When you eat away from home or “on the run,” there are three ingredients you will find most difficult to control: oil, sugar and sodium. They are not only the three things that are the most terrible for us; they are also the most physically addictive.
Oil: Oil is used because it is a cheap ingredient that is used to make food seem more satisfying. It doesn’t usually add flavor to your food, it just adds that comforting sensation of fullness.
All oil, no matter what kind, contains 120 calories per tablespoon. The average American consumes 400 calories of oil a day. It is absorbed quickly and is converted almost instantly into body fat. All oil has zero nutritional value. Yes, even olive oil, coconut oil, safflower oil, or soybean oil. Consuming oil can and will sabotage your weight loss or maintenance goals. Simply put, using oil is just a lot of empty calories.
When I’m at home, I simply don’t use oil. I leave it out or I find a substitution. Depending on the recipe I use applesauce, flaxseed mixed with water or simply plain water. I don’t eat oil because I see no reason to consume something that has zero nutritional value.
Sugar: We all have a natural desire for sweets, and the best way to satisfy this is with fresh fruits like blueberries, strawberries, bananas, apples, kiwis, and oranges that are packed with nutrients and fiber. Unfortunately, if we eat on the run or on the road and in restaurants we might consume more products that contain refined sugars like snack bars, candy bars, soda, and ice cream, white bread, and pasta dishes with savory sauces – instead of fresh fruit or food choices that are not packed with hidden sugars. According to the American Heart Association the typical American consumes about 22 teaspoons of refined sugars a day which includes; table sugar (sucrose), milk sugar (lactose), honey, brown sugar, high-fructose corn syrup, molasses, corn sweeteners, maple syrup and fruit juice concentrates. Foods that are high in sugar such as soda, breakfast cereals, frappes, and fancy coffees, candy, cakes, pie, cookies, fruit drinks, various dairy desserts and milk products like ice cream, sweetened yogurt, and sweetened milk and coffee creamers are all empty calories. These types of food lack any nutrients, and these types of foods won’t satisfy your appetite. They causes us to be hungry and overeat. Refined sugars, raise our blood sugar and insulin levels causing obesity, diabetes, cancer and cardiovascular disease.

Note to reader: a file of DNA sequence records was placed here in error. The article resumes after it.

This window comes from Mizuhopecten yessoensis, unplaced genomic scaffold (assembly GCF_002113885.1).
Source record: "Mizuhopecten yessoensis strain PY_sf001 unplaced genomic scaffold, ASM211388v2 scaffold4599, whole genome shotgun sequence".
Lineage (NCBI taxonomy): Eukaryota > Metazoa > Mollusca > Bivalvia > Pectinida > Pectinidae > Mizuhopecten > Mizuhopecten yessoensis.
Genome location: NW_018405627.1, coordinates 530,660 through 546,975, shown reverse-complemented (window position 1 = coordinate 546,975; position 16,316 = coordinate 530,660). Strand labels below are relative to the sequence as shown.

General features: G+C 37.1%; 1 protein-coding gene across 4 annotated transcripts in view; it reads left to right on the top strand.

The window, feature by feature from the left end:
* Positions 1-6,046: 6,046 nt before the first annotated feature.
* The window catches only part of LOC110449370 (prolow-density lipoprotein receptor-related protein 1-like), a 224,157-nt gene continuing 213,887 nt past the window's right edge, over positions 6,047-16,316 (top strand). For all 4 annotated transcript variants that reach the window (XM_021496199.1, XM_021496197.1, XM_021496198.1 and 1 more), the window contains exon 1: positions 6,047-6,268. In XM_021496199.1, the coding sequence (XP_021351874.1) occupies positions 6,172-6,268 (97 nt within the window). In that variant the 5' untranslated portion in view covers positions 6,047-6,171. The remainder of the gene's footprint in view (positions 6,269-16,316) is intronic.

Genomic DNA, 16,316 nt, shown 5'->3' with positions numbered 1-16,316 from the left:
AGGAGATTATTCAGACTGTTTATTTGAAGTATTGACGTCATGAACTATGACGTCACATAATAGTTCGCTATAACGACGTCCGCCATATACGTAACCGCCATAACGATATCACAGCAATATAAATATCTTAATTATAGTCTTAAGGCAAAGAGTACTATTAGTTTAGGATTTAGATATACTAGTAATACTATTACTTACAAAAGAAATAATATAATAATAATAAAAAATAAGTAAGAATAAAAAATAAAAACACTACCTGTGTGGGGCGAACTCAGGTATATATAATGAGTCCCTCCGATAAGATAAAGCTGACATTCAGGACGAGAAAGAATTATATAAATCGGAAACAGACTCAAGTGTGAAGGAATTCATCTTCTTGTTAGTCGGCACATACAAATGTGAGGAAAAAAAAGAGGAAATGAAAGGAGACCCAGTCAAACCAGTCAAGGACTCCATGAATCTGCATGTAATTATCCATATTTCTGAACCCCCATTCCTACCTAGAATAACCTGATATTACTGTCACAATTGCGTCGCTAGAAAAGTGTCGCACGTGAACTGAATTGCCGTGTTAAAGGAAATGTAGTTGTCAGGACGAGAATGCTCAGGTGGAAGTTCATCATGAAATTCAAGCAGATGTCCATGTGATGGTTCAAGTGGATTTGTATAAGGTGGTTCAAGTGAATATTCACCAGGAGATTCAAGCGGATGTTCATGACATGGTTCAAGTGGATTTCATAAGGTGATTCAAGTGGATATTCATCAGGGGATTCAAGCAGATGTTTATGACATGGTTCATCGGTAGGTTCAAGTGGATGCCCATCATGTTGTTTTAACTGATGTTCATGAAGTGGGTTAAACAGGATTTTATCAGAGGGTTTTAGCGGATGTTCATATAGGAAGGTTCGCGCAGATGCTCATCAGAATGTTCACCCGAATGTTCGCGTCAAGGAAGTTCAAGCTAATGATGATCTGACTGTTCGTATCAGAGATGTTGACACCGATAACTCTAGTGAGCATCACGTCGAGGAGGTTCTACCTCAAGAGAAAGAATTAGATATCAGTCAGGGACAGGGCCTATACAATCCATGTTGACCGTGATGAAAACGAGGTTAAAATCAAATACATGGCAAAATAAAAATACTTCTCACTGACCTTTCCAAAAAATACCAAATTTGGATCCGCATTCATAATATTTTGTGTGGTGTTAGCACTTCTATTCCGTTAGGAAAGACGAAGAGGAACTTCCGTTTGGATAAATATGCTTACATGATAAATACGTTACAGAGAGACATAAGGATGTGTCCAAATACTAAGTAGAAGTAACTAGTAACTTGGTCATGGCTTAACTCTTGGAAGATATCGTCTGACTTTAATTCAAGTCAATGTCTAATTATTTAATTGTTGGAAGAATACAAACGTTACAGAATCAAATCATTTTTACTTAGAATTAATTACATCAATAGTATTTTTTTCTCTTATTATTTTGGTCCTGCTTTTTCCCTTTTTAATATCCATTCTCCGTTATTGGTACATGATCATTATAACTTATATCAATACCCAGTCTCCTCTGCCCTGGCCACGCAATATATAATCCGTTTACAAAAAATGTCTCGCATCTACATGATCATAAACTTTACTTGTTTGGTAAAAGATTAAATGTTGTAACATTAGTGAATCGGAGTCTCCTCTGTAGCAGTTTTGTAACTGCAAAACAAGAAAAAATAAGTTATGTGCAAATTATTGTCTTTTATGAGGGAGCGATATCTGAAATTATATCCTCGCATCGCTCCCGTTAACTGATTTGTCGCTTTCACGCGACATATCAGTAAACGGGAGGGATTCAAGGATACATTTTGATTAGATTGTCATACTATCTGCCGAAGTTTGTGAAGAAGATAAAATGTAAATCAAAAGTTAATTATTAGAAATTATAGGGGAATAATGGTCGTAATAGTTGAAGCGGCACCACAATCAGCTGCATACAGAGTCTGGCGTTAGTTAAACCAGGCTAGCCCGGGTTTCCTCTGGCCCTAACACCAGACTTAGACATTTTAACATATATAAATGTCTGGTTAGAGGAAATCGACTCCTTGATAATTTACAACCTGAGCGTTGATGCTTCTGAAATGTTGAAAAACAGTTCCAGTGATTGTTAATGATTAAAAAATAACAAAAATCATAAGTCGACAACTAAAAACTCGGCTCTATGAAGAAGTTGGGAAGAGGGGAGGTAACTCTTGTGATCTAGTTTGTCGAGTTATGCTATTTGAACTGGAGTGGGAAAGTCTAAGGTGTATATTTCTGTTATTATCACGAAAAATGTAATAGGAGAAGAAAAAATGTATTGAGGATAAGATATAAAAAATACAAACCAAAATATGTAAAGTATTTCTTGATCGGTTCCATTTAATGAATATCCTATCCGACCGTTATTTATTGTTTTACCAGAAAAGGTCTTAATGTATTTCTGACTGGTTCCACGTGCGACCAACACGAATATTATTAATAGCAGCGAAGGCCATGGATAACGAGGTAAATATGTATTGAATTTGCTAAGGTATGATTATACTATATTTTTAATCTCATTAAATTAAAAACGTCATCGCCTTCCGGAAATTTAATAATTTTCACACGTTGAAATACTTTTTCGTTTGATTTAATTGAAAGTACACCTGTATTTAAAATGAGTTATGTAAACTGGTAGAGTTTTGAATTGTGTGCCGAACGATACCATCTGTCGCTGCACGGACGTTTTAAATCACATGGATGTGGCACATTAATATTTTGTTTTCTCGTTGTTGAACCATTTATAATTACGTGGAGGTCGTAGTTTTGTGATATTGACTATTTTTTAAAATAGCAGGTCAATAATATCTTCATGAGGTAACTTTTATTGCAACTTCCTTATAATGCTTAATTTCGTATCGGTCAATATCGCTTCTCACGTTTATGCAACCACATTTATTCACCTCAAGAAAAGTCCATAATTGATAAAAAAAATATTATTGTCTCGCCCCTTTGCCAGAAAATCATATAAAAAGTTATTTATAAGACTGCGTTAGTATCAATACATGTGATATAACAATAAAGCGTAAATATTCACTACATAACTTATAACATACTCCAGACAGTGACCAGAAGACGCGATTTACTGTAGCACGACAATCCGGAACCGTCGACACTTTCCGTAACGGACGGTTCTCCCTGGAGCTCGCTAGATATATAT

When I’m at home, I generally use fruit to sweeten my dishes. My favorites are dates, applesauce and very ripe bananas. In my oatmeal and smoothies, I love adding strawberries or my absolute favorite – blueberries. I always keep frozen blueberries or strawberries in the freezer. When I took sugar out of my diet several years ago, I noticed a new-found energy level, and I no longer have any joint pain like I did in the past.
Sodium: To properly function the human body needs the essential mineral sodium. It’s also a basic human taste. For millions of years we consumed the proper amount (1000 mg per day) by eating natural foods. Today, unfortunately, the typical American diet contains dangerously high amounts – about 3500 mg per day! And it doesn’t come from the salt shaker on your table! Again, it’s coming from processed foods that are created to make your life easier. Those cans of soups and boxes of rice dishes and pasta dishes you can quickly prepare for dinner. It’s found in the foods you eat in restaurants. It’s added to these foods to make their flavors more appealing. Excess salt increases your blood pressure. And there is a strong relationship between high blood pressure and stroke mortality.
When I’m at home, I don’t actually use much salt in my cooking; and I don’t have a salt shaker at the table. For instance, when I stir-fry or saute my veggies, I might add a teaspoon or two of reduced sodium Tamari sauce. To make my soups and dishes more flavorful I’ve moved away from the salt and started exploring the plethora of herbs and spices available. In fact, every pantry should contain a collection of spices such as dried allspice, dried basil, cinnamon, cloves, granulated garlic, dried ginger, turmeric, dried mustard powder, tarragon, thyme, oregano, nutmeg, cardamom, bay leaves, marjoram, crushed red pepper, cayenne pepper, black pepper, chipotle chili powder, coriander, onion powder, paprika, rosemary, sage, dried basil, dried parsley and curry powder.
We all run up against times when we can’t eat in the comfort of our own home. We’re taking care of a family emergency that finds us going back and forth to the hospital for several days, we’re traveling on vacation, we have business luncheons to attend, we have to get the kids to their soccer game, piano lessons, or play rehearsal …. If you find yourself eating out more, keep note. Look for or ask for more fresh items to avoid the hidden ingredients. Stay away from creamy sauces, salad dressings, sour cream, and added butter. Ask what kind of oil they are using. Ask if they will steam your veggies and ask them to not add butter. Recently when eating out, I asked if they could adjust a recipe by not using oil when sauteing my vegetables, and the restaurant was very happy to accommodate. The key is to take note and take control; and be aware as best you can.